There are things you should do in Oban; drink whisky is one of them. Local whisky, single malt, conceived hundreds of years ago and matured in American bourbon barrels(!) for twelve reverent years.
The distillery is just there, off the main street, right in the centre of this picturesque Scottish harbour town.
I woke early that day, sunrise it would have been, if the sky had not been leaden with clouds plotting their downpour and my imminent downfall. Visions of fish and chips floated through my prone, early morning mind. Fish and chips followed by my hips, all of them stodgy. I could have, should have, stopped then but the vision called up action.
I made myself upright and in the considerate dark of the bedroom -- not wanting to wake my slumbering husband -- I fumbled for my dormant active wear. Minutes later I was out the door of the dear little stone cottage and gazing, dazed, around me at the slick-wet cobbled street leading down to the harbour. The air was wet but I chose to read it as damp, just a little.
I set off, and because the first part was dramatically downhill, I felt brave and exuberant. The fish and the chips were separating from my hips. I ran on, almost like a runner, past closed corner stores and sleepy terrace houses. Down, down, down to the deserted waterfront.
The air was wetter. I saw the glorious dazzle of a white swan floating among the fishing boats in the dingy morning light. The waterfront curved and I ran around it, now just a little bit damp, like the air. Ahead of me the path swept away towards a misty, distant headland. Fabulous mansions turned bed and breakfasts, reared up on my right. A lanky boy, singular and sullen in a dark hoodie sloshed past me, head down. I smiled broadly.
On the way back the rain that had been drenching the oblivious back of me addressed itself to my face and the more wide awake front of me. Delighted with the vulnerability of its quarry it proceeded to pelt down. I wore a jacket with feathers in it, a bit like the swan but with black nylon. It was not waterproof, not even water repellant. We, my jacket and I, were officially water absorbent and the running, which turned to walking often, felt more like swimming. I started thinking of what the downhill would be like going up. I looked around for a cab. There wasn’t one. Just as well, I had no money on me, so lighthearted and carefree had been my departure earlier.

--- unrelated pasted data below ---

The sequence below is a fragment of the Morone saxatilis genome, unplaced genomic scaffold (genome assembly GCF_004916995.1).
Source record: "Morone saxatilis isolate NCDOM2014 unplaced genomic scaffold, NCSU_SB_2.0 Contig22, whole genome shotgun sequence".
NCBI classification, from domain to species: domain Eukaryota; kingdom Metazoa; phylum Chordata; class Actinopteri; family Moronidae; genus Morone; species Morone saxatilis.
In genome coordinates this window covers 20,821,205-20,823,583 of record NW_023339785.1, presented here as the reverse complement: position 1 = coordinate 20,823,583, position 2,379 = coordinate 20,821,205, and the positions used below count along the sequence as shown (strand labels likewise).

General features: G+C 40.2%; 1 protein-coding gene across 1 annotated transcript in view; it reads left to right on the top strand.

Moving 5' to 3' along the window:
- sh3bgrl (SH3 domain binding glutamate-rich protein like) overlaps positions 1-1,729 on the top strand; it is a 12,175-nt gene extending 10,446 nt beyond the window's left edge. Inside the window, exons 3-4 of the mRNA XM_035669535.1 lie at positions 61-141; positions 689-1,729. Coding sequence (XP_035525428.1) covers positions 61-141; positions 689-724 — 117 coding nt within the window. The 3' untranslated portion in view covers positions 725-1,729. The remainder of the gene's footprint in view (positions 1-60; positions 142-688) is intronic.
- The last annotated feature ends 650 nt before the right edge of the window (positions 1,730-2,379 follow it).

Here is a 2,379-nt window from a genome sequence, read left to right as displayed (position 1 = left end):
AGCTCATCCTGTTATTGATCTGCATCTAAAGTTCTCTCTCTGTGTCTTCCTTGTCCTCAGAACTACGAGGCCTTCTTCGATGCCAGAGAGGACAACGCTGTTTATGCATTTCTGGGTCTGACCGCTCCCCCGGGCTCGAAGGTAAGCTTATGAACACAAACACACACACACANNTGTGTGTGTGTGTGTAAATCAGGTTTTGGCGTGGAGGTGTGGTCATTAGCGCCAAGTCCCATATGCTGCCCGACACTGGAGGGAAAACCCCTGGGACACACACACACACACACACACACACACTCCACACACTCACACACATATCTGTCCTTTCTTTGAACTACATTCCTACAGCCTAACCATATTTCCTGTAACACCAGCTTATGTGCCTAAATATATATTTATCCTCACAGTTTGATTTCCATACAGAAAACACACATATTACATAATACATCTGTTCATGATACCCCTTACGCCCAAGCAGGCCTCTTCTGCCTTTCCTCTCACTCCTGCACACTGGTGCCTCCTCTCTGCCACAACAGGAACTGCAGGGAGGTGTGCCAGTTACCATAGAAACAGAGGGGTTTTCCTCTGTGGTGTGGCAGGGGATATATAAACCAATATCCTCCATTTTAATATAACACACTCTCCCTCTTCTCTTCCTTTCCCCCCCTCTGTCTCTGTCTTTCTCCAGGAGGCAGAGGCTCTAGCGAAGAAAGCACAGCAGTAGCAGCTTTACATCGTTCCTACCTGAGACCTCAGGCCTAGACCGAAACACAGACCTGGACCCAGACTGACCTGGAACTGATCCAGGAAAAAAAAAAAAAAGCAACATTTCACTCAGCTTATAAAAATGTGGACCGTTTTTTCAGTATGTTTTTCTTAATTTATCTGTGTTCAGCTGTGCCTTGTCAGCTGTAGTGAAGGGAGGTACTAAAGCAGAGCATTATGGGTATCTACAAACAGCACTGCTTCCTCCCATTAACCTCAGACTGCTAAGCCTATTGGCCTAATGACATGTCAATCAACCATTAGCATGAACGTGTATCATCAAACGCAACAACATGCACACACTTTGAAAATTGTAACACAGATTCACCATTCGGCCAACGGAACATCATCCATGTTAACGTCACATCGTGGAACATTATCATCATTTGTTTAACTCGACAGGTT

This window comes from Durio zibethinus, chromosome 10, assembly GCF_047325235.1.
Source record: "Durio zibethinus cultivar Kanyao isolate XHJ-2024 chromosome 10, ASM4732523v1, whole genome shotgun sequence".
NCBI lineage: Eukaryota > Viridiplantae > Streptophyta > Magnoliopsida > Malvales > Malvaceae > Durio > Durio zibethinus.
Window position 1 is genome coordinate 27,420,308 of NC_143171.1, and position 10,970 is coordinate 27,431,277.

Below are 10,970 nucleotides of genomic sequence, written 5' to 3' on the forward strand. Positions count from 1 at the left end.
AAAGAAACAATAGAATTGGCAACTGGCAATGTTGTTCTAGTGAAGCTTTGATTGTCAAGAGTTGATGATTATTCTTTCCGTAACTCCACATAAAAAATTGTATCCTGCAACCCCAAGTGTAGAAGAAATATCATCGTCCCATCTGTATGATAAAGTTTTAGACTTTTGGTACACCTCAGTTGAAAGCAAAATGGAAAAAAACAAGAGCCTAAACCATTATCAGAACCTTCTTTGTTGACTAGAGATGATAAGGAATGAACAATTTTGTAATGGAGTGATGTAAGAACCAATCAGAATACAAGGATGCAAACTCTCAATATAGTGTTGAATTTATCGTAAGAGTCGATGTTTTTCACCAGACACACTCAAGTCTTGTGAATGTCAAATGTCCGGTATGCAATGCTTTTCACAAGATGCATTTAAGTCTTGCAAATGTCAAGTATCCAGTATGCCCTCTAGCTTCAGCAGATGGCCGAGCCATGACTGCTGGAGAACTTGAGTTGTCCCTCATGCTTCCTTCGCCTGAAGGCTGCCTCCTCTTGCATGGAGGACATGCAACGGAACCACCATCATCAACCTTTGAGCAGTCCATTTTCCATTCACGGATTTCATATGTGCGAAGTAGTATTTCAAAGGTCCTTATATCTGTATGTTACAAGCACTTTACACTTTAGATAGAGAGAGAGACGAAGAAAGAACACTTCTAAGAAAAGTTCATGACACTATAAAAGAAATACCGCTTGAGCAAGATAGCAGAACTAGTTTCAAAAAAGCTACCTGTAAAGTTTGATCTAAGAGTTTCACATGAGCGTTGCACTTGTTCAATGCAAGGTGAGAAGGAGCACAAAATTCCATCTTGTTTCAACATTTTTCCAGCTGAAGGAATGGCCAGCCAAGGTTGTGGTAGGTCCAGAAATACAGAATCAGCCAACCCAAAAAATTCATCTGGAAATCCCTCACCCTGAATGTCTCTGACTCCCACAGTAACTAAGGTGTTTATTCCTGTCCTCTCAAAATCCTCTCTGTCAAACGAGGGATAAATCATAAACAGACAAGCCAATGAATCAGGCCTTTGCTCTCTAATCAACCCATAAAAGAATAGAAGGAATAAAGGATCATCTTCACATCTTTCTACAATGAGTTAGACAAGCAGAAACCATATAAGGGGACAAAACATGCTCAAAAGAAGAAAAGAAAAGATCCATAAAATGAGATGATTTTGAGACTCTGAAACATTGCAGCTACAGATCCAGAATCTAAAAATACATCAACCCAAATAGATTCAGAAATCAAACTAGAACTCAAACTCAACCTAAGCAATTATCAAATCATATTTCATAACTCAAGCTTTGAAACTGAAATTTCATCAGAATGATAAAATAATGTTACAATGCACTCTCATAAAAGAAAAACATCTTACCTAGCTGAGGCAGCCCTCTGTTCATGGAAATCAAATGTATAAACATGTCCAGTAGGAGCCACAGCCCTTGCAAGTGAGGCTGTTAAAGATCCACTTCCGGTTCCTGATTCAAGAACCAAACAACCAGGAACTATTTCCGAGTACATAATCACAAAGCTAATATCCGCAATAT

When finally I stepped into the civilized quiet of The Manor House I left a damp trail behind me on the thick blonde carpet. My hair and jacket feathers were wringing wet, my face red and glistening. I was as victorious as one ought to be, surprised by the miracle of home and dryness.
The whisky happened later that day, bless its little heart. We did a one hour tour of the centuries old Oban distillery culminating in a sacred sipping. It was fascinating and dry and smelled of magic that takes infinite patience and care to conjure. I limped a bit, in fact I limped a lot, and for three weeks after. The rain, the distance, my lack of runninghood had done something odd to my right knee that it wasn’t going to forget for some time.
Fish and chips and whisky can’t be avoided in Scotland, shouldn’t be, if you really want to experience the place, but the run? I’d go ahead and give that one a miss.